My fine friend Alex picked me up a copy of the unusual A Valley Without Wind for my birthday — thank you, good sir! — and I had a brief foray into its strange world this evening. Obviously I haven’t spent that much time playing yet, but it’s certainly been enough for me to determine it’s a game I look forward to exploring further.
AVWW is a procedurally-generated Metroidish platformer with spellcasting, building, collecting and resource management. The concept sees the player taking the role of one of several random (and disposable) characters and exploring a vast 2D world in an effort to take down “The Overlord”.
In order to accomplish this, the player must explore the overworld, find their way into abandoned buildings that are remnants of the “old world” to recover supplies, delve into caves to find gems and other resources, and ultimately build up a settlement and their own power.
As you progress through the game, you acquire new “spell gems” which allow you to cast various magics. You can also upgrade your abilities with various materials and take on missions to provide a sense of “structure”, but otherwise the game is very open and free, and the developers claim that it’s both impossible and impractical to explore every nook and cranny of the randomly-generated world.
The game takes place on a series of 2D maps, with different “rooms” (actually scrolling regions) connected to one another by doorways and cave entrances. Exploring these rooms and the way they’re connected to each other is a key part of the experience. A helpful minimap system helps you figure out where to aim for, where resources are located and where strong boss enemies can be found.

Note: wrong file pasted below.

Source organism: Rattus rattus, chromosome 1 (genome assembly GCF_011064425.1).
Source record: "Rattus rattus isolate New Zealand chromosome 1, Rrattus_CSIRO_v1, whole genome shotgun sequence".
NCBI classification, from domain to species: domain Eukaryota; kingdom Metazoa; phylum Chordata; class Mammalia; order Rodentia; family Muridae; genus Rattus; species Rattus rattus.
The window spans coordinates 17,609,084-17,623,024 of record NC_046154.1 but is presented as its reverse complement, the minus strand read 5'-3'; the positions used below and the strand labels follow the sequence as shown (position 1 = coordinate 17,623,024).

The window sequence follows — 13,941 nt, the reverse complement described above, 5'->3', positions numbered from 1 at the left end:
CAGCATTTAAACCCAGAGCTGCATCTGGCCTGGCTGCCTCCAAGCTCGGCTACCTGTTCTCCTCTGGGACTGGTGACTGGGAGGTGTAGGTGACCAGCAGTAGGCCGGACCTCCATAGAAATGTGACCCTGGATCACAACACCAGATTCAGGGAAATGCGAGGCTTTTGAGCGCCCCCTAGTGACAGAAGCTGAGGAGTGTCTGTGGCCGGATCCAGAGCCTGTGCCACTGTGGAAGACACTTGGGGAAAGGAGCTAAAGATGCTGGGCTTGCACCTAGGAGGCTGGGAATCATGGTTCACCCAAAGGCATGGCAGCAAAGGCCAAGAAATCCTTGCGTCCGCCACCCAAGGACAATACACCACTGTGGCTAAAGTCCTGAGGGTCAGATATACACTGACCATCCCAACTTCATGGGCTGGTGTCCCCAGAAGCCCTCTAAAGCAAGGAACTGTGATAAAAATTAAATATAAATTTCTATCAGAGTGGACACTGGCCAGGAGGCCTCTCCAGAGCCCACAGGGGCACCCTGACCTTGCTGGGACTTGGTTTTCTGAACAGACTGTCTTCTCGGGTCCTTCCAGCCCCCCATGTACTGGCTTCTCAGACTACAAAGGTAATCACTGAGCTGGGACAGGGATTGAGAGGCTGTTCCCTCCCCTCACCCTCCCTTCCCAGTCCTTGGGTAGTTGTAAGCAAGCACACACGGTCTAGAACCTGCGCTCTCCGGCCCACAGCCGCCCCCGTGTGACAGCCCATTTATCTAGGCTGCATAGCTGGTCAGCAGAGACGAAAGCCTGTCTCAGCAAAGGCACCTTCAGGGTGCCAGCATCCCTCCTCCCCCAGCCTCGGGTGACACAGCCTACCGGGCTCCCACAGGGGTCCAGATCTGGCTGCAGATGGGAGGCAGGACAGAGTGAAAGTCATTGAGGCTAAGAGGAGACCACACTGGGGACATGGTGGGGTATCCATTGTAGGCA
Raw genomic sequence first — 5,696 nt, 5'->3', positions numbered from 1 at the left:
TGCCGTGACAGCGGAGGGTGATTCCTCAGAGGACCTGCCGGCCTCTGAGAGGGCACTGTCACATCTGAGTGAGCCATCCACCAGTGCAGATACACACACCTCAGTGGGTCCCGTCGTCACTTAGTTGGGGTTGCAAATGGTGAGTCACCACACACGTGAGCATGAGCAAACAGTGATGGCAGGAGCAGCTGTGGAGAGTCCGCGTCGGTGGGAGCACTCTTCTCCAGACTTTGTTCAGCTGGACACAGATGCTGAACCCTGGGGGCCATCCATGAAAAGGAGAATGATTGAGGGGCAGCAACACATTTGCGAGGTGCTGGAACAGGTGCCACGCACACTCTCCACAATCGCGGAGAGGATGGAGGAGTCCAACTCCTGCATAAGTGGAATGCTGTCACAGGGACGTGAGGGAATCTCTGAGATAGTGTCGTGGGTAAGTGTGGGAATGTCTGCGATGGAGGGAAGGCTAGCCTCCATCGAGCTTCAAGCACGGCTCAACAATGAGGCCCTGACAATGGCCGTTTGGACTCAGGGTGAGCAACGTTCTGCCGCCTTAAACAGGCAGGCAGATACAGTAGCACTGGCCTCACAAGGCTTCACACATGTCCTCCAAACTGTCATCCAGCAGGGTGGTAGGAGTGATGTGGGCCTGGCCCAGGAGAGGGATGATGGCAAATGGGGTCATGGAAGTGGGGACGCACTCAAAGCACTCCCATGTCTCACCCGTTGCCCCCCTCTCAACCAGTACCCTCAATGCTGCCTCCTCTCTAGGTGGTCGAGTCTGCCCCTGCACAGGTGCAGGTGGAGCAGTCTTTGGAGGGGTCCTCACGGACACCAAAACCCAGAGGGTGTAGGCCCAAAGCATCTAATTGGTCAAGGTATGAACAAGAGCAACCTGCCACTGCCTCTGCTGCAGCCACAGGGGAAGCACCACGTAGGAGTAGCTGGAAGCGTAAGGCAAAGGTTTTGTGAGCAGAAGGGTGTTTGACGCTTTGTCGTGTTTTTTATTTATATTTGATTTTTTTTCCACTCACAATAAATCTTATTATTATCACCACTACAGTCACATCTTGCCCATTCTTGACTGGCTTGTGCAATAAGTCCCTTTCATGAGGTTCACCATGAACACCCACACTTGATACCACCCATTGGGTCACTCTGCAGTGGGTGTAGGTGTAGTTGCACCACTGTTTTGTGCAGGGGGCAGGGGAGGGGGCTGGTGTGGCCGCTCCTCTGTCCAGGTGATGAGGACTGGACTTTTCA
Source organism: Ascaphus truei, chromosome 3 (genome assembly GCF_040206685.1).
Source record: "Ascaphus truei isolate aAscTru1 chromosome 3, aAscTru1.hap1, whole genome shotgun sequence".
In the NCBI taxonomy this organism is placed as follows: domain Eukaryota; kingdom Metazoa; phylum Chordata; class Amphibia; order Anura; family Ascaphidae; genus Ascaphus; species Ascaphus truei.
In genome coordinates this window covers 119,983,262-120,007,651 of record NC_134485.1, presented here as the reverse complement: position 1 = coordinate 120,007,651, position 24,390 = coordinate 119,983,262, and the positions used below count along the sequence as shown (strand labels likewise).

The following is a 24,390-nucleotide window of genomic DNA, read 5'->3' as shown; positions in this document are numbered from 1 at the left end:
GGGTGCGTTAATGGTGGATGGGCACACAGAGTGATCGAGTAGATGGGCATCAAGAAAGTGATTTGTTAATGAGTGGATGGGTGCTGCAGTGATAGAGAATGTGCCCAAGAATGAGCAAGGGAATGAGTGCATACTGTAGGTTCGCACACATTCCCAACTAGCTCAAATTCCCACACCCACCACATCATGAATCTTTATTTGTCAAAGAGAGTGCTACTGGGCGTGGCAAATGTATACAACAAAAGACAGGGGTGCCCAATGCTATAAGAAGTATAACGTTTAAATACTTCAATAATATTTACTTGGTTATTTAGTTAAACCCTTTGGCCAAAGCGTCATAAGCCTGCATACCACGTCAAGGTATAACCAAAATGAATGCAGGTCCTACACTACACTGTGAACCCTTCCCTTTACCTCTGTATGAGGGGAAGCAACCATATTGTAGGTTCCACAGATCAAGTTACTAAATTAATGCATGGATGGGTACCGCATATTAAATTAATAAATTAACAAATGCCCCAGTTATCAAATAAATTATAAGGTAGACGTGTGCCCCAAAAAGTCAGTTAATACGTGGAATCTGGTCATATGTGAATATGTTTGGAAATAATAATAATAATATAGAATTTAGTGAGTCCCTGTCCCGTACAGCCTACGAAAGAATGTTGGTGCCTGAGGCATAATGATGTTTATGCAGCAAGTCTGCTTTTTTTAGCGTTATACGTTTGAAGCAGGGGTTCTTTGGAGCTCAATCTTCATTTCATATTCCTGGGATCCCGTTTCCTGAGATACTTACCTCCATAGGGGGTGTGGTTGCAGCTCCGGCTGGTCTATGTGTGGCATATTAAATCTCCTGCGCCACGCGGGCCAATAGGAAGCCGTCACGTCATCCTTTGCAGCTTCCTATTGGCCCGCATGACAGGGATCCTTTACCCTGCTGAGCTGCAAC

Interesting things come about when the player dies. The game features permadeath of sorts, but the game isn’t over when a character bites it. Instead, the world lives on but the player starts a new character. There’s even the chance to come across the ghost of your old character.
Then there’s a multiplayer option, which I haven’t investigated as yet, but the prospect is intriguing in a Minecraft sort of way — a procedurally generated world with multiple players running around finding resources and killing enemies? Sounds awesome.
There’s an element of the “roguelike” genre about the game, and as regular readers will know, I’m a big fan of that sort of thing. The fact the game has a convincing sense of structure while still being put together almost completely at random is an impressive achievement, and I look forward to seeing if the game manages to maintain a sense of pace and direction throughout. It’s obviously designed to be replayed, too, as there are a wide array of difficulty settings for both the combat and the platforming sections separately.
Further thoughts to follow when I’ve spent a bit more time with the game! (And you can expect more on Nier shortly, too — though this may well be in the form of a Squadron of Shame SquadCast.)